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Keeping water flowing is an uphill battle

It was our last working day in Mexico before flying home, and we couldn't believe how quickly our two-week trip had flown by!

We travelled to a village called Xochimilco (meaning ‘Place of Flowers’) in the mountains on the outskirts of Mexico City. It is a bizarre little place, spread out over different levels as the mountainside is so steep. Despite the feeling that you are in a rural community, you are actually only a stone’s throw away from the sprawling metropolis of Mexico City and one glance back down the mountain reminds you of that.

A donkey waiting at the water pump

Pancho's heavy load

The rain had finally eased and given way to a warm but cloudy day. Due to the distances covered in Mexico it was time to start heading back in the direction of the big city, as it was going to take a couple of days to get there.

Our destination was chosen as it was not too far off the main route back to Mexico City, but Rebeca and Arturo were concerned that the day may not be very interesting for us. However, it turned out to be very valuable and fascinating, so we were really glad that our route took us to this community.

Jello the mule

Women paving the way for donkey welfare

Following on from hearing all about the issues with working donkeys in Veracruz’s busy urban areas, the team took us out to meet two ladies who were the first to sign up for the new project in Veracruz (see earlier blog: Supporting donkeys in the modern world).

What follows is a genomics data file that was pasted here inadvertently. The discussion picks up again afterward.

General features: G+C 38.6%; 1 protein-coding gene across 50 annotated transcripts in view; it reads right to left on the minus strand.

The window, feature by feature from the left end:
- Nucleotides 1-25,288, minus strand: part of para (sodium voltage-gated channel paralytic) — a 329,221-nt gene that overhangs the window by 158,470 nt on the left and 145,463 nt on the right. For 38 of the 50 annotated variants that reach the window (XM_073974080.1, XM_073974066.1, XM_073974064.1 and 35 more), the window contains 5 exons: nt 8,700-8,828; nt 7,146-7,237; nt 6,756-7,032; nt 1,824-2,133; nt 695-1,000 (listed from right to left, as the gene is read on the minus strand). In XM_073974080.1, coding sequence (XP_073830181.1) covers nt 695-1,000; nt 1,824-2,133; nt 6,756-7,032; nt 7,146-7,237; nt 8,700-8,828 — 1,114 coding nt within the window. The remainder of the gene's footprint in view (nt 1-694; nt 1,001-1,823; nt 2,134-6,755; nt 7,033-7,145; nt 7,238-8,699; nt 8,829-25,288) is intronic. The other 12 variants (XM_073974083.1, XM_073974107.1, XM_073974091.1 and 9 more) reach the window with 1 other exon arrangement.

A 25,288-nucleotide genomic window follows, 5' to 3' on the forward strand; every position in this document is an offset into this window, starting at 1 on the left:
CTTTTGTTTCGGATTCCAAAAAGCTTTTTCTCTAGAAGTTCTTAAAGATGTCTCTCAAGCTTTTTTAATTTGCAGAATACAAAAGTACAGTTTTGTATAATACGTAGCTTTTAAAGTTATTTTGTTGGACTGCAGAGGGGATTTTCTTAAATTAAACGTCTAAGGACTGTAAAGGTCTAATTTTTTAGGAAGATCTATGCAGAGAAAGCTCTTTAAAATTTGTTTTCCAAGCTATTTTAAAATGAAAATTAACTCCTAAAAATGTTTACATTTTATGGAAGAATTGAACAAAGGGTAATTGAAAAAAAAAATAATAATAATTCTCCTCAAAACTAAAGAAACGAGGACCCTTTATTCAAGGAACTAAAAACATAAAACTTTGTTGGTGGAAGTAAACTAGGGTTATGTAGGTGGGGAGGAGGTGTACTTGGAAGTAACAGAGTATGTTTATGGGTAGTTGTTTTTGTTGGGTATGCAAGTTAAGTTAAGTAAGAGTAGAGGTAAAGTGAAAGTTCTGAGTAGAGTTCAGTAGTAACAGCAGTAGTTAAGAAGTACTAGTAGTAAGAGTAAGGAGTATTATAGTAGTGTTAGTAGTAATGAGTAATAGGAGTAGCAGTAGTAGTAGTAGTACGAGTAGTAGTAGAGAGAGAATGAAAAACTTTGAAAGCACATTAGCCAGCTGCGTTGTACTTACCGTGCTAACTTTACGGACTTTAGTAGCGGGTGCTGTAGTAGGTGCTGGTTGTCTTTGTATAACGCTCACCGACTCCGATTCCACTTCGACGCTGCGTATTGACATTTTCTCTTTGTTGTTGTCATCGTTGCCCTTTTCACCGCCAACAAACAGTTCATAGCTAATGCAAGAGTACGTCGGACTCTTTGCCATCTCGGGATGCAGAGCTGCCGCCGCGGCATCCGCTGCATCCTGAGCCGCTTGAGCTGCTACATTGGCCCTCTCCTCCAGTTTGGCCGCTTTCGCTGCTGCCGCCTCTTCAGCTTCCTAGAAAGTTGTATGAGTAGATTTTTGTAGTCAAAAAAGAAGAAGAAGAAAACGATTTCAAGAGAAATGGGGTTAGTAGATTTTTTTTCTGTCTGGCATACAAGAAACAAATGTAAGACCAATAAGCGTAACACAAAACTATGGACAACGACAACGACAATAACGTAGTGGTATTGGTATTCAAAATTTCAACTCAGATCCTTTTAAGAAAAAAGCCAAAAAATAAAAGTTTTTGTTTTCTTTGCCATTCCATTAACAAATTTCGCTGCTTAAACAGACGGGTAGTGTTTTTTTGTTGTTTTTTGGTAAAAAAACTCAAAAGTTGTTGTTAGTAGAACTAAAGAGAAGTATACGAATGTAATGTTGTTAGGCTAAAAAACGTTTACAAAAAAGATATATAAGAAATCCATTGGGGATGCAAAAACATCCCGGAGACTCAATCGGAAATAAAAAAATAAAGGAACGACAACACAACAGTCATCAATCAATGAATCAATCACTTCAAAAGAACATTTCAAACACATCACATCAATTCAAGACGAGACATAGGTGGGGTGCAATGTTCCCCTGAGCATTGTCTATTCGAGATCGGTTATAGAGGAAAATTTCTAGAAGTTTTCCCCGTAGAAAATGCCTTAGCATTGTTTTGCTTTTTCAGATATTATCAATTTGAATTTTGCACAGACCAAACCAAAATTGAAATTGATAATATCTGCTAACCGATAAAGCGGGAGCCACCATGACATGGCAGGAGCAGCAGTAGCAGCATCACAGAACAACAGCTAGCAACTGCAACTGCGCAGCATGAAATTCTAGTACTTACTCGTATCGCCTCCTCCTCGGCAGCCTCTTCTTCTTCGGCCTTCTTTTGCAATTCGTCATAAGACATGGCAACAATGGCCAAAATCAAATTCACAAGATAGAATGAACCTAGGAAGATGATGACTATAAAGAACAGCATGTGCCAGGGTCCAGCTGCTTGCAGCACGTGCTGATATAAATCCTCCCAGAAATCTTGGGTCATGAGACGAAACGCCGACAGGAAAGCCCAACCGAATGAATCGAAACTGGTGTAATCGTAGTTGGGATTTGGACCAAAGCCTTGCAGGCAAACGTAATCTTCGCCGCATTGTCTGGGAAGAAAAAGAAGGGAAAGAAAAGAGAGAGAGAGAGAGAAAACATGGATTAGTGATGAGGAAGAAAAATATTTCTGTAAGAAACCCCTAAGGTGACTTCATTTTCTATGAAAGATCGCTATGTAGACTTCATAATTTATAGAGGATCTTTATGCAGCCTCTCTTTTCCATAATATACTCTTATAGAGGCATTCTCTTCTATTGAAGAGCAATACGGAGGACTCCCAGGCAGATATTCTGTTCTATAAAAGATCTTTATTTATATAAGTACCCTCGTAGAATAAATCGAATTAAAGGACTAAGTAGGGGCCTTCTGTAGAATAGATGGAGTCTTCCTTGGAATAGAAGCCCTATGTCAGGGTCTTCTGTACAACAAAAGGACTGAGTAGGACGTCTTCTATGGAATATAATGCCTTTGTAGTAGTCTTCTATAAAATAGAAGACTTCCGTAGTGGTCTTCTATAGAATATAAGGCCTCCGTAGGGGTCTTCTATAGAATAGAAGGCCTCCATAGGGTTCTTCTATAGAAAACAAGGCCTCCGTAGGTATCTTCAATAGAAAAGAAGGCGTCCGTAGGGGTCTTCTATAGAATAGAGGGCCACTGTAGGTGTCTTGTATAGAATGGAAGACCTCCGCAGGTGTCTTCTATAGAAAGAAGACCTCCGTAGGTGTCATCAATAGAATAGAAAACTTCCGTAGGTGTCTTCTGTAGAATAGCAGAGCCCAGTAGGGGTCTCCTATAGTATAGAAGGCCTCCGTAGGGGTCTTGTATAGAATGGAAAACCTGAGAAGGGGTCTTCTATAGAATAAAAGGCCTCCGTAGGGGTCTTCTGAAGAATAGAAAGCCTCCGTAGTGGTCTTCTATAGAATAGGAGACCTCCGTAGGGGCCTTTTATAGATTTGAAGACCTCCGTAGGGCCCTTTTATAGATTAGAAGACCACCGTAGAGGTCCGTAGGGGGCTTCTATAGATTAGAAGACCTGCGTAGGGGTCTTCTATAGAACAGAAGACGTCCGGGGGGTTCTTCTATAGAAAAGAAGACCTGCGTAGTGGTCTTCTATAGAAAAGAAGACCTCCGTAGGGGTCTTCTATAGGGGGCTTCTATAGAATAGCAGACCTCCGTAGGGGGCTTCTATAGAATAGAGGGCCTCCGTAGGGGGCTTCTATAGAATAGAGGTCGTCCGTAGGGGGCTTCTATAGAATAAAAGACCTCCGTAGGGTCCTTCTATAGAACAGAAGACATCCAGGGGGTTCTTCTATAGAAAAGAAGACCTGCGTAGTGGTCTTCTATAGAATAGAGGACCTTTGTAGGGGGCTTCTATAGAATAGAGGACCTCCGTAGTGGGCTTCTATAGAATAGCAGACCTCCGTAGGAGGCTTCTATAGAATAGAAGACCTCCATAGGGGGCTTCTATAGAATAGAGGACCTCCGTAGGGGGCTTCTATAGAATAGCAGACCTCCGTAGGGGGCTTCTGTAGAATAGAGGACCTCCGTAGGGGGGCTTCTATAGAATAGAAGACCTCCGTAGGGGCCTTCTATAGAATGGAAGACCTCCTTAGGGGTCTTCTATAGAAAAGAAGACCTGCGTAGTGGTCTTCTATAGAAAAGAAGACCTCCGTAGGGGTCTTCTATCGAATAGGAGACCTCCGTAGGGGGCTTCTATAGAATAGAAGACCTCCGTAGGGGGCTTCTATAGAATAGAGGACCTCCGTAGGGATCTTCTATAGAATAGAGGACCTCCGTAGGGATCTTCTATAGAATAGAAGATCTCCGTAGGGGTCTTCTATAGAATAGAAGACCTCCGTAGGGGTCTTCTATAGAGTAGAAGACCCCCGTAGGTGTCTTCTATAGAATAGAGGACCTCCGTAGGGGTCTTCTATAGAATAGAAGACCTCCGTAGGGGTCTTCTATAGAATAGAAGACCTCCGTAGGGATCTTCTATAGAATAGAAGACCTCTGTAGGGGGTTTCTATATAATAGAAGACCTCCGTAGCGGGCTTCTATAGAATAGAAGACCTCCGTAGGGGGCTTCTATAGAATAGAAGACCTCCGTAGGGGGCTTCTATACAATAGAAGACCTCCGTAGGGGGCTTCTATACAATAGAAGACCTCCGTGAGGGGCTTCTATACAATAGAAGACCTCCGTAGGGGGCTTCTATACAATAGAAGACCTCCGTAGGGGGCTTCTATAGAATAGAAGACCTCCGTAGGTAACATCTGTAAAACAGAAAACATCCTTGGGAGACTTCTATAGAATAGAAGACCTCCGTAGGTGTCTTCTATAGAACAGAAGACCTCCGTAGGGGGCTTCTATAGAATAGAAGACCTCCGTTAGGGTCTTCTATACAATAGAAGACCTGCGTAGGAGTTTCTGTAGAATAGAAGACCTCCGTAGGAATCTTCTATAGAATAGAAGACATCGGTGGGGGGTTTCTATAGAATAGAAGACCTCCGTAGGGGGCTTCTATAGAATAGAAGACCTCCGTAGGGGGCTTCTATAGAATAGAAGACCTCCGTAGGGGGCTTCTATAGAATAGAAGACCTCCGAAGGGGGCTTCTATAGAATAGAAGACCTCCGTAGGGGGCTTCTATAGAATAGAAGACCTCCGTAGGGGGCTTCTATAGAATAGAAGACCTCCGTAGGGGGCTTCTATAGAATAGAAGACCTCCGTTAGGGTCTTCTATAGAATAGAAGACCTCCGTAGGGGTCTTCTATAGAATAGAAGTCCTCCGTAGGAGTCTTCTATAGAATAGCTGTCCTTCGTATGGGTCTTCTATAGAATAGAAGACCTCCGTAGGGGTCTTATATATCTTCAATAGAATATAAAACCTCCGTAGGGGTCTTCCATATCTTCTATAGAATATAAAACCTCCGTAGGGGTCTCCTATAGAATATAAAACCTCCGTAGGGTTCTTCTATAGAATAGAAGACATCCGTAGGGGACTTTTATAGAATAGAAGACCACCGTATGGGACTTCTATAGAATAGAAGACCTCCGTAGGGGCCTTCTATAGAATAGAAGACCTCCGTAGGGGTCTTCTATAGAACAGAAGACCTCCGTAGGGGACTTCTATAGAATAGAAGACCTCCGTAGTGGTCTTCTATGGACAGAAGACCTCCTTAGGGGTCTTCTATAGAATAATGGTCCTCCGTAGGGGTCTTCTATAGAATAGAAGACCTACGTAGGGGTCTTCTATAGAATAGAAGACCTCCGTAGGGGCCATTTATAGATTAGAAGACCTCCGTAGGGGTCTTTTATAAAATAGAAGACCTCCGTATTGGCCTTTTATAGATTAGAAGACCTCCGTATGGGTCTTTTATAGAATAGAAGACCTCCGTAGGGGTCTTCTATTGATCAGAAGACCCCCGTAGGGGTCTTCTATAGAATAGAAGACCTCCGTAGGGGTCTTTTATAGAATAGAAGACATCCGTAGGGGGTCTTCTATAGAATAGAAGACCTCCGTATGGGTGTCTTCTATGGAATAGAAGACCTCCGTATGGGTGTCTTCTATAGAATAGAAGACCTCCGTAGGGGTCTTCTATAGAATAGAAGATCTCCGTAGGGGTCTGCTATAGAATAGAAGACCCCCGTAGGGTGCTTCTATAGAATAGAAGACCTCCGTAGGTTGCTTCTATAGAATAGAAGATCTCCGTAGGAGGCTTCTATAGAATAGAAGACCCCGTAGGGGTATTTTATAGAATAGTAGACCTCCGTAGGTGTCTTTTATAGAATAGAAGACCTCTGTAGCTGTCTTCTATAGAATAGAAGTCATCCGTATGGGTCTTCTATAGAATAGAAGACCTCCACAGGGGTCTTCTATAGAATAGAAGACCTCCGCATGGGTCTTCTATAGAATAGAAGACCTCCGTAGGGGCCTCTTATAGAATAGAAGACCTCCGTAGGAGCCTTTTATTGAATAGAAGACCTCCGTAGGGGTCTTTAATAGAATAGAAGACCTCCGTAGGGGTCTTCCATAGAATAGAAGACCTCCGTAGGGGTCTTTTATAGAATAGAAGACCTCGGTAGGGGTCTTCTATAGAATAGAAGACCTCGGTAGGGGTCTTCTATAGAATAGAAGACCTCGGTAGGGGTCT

Firstly we met Maria, an elderly lady, and her nine-year-old donkey named Panchita; they have been a working partnership for the past seven years.

Maria with her donkey Panchita

Building a brighter tomorrow

This afternoon, after we had finished our class with the vet students, we visited a local family who Mauro has been working with twice a month for the past year. They currently have one mule called El Palomo, who is 12 years old, and one donkey called Pedro, who is nine years old, who are both used for agriculture.

The animals are owned by a lady called Maria. Maria’s father-in-law used to care for the animals but now he is too old, so when Maria and her husband took over the care of the animals they decided to attend a clinic with the DS-UNAM programme.

El Palomo having his hooves trimmed

Hubbub descends on a dusty clearing

Today is our first full working day in Mexico so we awoke early, excited but with trepidation at what experiences were to come. We were picked up by Arturo and Rebeca (both are Senior Managers in The Donkey Sanctuary-UNAM programme) in what we came to know as our all American A-team truck, which was to become our second home for the next two weeks!

We travelled to a UNAM veterinary campus in Queretaro, where vet students get hands-on experience. Here we met Dr Omar Prado Ortíz, who is a vet for the The Donkey Sanctuary-UNAM (DS-UNAM) programme.

A donkey and his owner waiting to talk with The Donkey Sanctuary team

Giving the gift of friendship

As Farms Equine Assistant, one of my main jobs has been to visit all our potential foster donkeys. I go with a colleague from our welfare team to assess their suitability before putting the donkeys forward to have a thorough medical examination with one of the vets; to ensure they have a perfect bill of health before hopefully joining their new home.

Ike and Jazz from Woods Farm


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